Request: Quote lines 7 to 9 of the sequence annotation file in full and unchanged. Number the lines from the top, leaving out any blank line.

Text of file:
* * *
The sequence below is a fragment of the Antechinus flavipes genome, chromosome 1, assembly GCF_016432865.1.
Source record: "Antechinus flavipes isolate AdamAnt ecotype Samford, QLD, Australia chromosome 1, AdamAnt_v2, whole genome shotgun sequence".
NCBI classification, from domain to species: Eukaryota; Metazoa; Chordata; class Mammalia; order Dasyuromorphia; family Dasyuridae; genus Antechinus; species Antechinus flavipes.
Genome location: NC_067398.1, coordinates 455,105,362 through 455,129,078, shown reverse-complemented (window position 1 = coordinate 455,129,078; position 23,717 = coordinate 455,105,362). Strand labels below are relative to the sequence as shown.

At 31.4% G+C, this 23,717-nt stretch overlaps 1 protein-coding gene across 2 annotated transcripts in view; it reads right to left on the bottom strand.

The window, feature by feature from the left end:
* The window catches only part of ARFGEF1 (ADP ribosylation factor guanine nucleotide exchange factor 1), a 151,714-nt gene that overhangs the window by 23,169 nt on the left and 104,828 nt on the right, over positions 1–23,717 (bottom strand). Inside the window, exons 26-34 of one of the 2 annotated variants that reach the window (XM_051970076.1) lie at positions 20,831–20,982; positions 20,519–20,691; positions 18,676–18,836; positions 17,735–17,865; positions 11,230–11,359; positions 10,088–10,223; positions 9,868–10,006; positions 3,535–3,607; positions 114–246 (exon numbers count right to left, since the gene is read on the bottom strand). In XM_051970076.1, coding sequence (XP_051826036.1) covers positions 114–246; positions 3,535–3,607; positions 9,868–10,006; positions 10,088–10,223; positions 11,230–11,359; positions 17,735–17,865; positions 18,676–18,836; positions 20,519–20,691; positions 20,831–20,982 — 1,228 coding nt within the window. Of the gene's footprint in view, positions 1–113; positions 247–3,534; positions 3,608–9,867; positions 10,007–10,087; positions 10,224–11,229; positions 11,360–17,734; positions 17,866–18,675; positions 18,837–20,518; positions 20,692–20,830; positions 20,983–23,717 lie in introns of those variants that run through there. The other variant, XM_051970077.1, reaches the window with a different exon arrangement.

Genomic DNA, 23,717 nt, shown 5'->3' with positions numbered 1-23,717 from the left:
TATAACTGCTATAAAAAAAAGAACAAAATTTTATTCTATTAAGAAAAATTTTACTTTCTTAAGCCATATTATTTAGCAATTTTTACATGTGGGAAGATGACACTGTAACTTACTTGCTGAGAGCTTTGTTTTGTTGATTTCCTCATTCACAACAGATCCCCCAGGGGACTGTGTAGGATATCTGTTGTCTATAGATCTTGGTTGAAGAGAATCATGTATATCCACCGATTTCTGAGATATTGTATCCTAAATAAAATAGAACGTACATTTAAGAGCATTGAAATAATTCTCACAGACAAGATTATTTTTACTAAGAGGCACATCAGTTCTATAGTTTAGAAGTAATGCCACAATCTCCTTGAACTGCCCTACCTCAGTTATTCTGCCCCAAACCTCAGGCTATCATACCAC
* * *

* The window catches only part of ARFGEF1 (ADP ribosylation factor guanine nucleotide exchange factor 1), a 151,714-nt gene that overhangs the window by 23,169 nt on the left and 104,828 nt on the right, over positions 1–23,717 (bottom strand). Inside the window, exons 26-34 of one of the 2 annotated variants that reach the window (XM_051970076.1) lie at positions 20,831–20,982; positions 20,519–20,691; positions 18,676–18,836; positions 17,735–17,865; positions 11,230–11,359; positions 10,088–10,223; positions 9,868–10,006; positions 3,535–3,607; positions 114–246 (exon numbers count right to left, since the gene is read on the bottom strand). In XM_051970076.1, coding sequence (XP_051826036.1) covers positions 114–246; positions 3,535–3,607; positions 9,868–10,006; positions 10,088–10,223; positions 11,230–11,359; positions 17,735–17,865; positions 18,676–18,836; positions 20,519–20,691; positions 20,831–20,982 — 1,228 coding nt within the window. Of the gene's footprint in view, positions 1–113; positions 247–3,534; positions 3,608–9,867; positions 10,007–10,087; positions 10,224–11,229; positions 11,360–17,734; positions 17,866–18,675; positions 18,837–20,518; positions 20,692–20,830; positions 20,983–23,717 lie in introns of those variants that run through there. The other variant, XM_051970077.1, reaches the window with a different exon arrangement.

Genomic DNA, 23,717 nt, shown 5'->3' with positions numbered 1-23,717 from the left:
TATAACTGCTATAAAAAAAAGAACAAAATTTTATTCTATTAAGAAAAATTTTACTTTCTTAAGCCATATTATTTAGCAATTTTTACATGTGGGAAGATGACACTGTAACTTACTTGCTGAGAGCTTTGTTTTGTTGATTTCCTCATTCACAACAGATCCCCCAGGGGACTGTGTAGGATATCTGTTGTCTATAGATCTTGGTTGAAGAGAATCATGTATATCCACCGATTTCTGAGATATTGTATCCTAAATAAAATAGAACGTACATTTAAGAGCATTGAAATAATTCTCACAGACAAGATTATTTTTACTAAGAGGCACATCAGTTCTATAGTTTAGAAGTAATGCCACAATCTCCTTGAACTGCCCTACCTCAGTTATTCTGCCCCAAACCTCAGGCTATCATACCAC